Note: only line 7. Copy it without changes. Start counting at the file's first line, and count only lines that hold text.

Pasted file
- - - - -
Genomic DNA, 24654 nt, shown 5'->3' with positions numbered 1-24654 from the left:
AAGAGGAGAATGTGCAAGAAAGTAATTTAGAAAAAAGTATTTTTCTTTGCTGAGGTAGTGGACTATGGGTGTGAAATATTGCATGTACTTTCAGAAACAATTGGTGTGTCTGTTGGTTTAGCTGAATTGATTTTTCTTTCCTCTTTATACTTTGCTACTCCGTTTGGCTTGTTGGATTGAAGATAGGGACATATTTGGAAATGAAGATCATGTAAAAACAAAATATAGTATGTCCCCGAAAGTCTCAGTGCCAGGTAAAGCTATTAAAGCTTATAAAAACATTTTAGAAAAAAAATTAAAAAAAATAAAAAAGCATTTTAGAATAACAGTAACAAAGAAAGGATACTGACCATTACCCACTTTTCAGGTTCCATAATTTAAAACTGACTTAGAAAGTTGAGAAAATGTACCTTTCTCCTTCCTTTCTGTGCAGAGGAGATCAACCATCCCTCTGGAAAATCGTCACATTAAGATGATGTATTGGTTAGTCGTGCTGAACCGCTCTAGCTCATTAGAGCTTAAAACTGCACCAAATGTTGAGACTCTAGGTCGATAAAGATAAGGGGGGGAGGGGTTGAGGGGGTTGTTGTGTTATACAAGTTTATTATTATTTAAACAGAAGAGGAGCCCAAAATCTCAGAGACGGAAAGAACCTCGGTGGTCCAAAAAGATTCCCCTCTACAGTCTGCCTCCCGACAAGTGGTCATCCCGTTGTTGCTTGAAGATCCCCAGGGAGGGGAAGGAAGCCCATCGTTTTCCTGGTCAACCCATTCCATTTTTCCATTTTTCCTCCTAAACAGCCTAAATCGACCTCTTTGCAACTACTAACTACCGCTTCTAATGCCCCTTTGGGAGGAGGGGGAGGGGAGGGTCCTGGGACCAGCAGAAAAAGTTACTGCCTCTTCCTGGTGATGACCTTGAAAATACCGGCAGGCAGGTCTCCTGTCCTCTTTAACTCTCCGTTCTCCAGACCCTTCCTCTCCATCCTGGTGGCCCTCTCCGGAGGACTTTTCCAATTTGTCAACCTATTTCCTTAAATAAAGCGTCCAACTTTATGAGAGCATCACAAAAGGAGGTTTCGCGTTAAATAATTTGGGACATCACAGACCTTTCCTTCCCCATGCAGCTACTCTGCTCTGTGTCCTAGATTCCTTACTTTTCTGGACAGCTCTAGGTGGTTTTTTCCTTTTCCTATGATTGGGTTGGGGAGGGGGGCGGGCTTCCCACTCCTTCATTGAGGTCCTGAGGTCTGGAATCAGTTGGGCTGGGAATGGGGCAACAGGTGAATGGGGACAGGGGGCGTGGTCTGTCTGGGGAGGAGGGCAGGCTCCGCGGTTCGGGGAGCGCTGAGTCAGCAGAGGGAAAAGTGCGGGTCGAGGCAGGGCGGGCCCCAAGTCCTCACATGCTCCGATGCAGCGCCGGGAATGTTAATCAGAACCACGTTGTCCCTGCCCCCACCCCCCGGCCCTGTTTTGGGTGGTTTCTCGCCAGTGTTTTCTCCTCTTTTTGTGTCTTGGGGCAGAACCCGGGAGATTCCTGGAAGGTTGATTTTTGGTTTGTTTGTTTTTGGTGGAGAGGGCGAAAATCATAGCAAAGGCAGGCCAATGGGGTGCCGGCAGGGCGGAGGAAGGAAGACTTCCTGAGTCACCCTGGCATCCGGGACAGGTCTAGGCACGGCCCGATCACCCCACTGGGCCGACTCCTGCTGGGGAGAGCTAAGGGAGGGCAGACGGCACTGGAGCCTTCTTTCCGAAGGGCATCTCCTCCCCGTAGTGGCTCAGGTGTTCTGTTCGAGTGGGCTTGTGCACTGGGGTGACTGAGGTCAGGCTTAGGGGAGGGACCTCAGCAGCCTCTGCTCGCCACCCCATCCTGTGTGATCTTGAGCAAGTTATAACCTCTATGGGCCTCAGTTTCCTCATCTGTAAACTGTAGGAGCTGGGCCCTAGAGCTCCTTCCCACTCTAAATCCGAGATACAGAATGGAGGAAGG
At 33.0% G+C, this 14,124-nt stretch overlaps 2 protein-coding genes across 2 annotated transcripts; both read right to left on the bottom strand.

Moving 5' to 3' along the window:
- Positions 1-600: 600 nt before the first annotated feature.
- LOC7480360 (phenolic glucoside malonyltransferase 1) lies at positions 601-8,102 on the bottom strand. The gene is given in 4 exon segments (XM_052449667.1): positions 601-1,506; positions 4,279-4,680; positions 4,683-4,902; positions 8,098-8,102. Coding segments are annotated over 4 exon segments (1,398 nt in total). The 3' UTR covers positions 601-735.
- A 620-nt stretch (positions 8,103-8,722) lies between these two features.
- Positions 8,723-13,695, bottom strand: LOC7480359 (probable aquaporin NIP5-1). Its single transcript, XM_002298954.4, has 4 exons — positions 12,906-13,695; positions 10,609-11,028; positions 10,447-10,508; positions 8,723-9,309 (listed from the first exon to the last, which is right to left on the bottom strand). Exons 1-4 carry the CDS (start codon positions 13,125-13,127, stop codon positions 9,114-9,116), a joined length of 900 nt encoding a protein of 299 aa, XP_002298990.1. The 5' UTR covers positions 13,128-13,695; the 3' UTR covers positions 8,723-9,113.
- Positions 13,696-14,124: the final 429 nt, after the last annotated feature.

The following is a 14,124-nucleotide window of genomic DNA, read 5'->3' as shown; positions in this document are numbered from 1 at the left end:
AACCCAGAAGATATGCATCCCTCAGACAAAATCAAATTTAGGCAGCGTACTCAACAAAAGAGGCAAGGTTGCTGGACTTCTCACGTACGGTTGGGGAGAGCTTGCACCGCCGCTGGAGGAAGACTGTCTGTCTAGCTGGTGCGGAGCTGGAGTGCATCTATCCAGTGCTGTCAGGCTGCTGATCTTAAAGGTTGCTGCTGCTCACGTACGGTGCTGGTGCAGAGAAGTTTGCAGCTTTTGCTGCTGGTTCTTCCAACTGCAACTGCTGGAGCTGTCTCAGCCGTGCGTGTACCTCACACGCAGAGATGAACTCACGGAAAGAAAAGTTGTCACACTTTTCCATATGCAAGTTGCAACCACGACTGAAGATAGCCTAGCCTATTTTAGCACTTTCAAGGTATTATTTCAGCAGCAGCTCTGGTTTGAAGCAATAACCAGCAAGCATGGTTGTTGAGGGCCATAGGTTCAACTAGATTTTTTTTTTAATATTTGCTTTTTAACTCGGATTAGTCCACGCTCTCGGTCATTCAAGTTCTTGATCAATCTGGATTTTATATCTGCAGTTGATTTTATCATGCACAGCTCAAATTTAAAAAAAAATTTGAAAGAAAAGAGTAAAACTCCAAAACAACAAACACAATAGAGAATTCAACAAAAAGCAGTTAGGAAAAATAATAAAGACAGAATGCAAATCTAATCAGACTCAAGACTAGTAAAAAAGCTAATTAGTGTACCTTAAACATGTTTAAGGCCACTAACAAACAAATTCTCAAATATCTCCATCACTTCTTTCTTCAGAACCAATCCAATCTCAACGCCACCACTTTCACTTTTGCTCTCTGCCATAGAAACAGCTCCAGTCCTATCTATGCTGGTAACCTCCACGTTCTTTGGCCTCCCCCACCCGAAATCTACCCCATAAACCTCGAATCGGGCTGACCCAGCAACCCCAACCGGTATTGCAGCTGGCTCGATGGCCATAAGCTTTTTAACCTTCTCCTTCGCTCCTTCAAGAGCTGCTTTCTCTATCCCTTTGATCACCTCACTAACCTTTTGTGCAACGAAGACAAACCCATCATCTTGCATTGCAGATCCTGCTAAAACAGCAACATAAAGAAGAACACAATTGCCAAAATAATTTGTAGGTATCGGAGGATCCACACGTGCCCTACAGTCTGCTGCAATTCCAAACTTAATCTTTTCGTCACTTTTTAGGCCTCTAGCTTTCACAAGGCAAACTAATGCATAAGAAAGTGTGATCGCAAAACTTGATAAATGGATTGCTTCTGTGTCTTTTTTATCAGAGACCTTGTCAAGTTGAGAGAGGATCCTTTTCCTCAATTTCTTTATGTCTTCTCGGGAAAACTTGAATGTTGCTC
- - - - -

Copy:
- A 620-nt stretch (positions 8,103-8,722) lies between these two features.